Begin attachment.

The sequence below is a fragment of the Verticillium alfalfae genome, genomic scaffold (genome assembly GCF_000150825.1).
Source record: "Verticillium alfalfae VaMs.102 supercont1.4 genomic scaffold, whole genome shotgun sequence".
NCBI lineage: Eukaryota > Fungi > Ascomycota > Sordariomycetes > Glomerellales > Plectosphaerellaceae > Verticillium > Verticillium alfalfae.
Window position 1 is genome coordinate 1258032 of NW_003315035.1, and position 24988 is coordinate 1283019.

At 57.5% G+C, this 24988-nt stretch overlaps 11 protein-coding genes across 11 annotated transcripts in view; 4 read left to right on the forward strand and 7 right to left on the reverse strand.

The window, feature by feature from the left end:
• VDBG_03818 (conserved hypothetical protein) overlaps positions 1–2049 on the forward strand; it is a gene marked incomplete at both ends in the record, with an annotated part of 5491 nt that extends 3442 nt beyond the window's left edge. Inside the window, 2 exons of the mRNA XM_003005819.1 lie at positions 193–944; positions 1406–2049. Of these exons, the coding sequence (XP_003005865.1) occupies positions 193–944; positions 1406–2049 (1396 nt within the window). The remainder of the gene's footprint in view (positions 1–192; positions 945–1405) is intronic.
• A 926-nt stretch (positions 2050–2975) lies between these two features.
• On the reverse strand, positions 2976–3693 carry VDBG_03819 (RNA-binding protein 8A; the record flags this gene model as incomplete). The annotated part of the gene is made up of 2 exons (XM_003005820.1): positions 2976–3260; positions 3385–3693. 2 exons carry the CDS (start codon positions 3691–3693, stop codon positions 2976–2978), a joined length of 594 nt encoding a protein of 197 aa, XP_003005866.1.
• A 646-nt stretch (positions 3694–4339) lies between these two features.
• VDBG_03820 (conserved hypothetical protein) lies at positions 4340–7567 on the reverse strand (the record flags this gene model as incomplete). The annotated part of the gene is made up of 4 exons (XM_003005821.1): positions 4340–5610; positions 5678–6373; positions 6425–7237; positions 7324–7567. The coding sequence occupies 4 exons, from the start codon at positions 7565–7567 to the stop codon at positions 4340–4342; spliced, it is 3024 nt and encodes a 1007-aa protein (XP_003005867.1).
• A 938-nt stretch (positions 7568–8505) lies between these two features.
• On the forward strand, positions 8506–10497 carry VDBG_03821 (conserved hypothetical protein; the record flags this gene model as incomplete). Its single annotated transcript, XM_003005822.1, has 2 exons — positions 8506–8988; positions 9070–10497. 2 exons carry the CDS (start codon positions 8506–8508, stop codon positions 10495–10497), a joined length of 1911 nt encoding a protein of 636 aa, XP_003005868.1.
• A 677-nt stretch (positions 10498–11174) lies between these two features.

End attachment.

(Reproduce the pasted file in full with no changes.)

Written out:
The sequence below is a fragment of the Verticillium alfalfae genome, genomic scaffold (genome assembly GCF_000150825.1).
Source record: "Verticillium alfalfae VaMs.102 supercont1.4 genomic scaffold, whole genome shotgun sequence".
NCBI lineage: Eukaryota > Fungi > Ascomycota > Sordariomycetes > Glomerellales > Plectosphaerellaceae > Verticillium > Verticillium alfalfae.
Window position 1 is genome coordinate 1258032 of NW_003315035.1, and position 24988 is coordinate 1283019.

At 57.5% G+C, this 24988-nt stretch overlaps 11 protein-coding genes across 11 annotated transcripts in view; 4 read left to right on the forward strand and 7 right to left on the reverse strand.

The window, feature by feature from the left end:
• VDBG_03818 (conserved hypothetical protein) overlaps positions 1–2049 on the forward strand; it is a gene marked incomplete at both ends in the record, with an annotated part of 5491 nt that extends 3442 nt beyond the window's left edge. Inside the window, 2 exons of the mRNA XM_003005819.1 lie at positions 193–944; positions 1406–2049. Of these exons, the coding sequence (XP_003005865.1) occupies positions 193–944; positions 1406–2049 (1396 nt within the window). The remainder of the gene's footprint in view (positions 1–192; positions 945–1405) is intronic.
• A 926-nt stretch (positions 2050–2975) lies between these two features.
• On the reverse strand, positions 2976–3693 carry VDBG_03819 (RNA-binding protein 8A; the record flags this gene model as incomplete). The annotated part of the gene is made up of 2 exons (XM_003005820.1): positions 2976–3260; positions 3385–3693. 2 exons carry the CDS (start codon positions 3691–3693, stop codon positions 2976–2978), a joined length of 594 nt encoding a protein of 197 aa, XP_003005866.1.
• A 646-nt stretch (positions 3694–4339) lies between these two features.
• VDBG_03820 (conserved hypothetical protein) lies at positions 4340–7567 on the reverse strand (the record flags this gene model as incomplete). The annotated part of the gene is made up of 4 exons (XM_003005821.1): positions 4340–5610; positions 5678–6373; positions 6425–7237; positions 7324–7567. The coding sequence occupies 4 exons, from the start codon at positions 7565–7567 to the stop codon at positions 4340–4342; spliced, it is 3024 nt and encodes a 1007-aa protein (XP_003005867.1).
• A 938-nt stretch (positions 7568–8505) lies between these two features.
• On the forward strand, positions 8506–10497 carry VDBG_03821 (conserved hypothetical protein; the record flags this gene model as incomplete). Its single annotated transcript, XM_003005822.1, has 2 exons — positions 8506–8988; positions 9070–10497. 2 exons carry the CDS (start codon positions 8506–8508, stop codon positions 10495–10497), a joined length of 1911 nt encoding a protein of 636 aa, XP_003005868.1.
• A 677-nt stretch (positions 10498–11174) lies between these two features.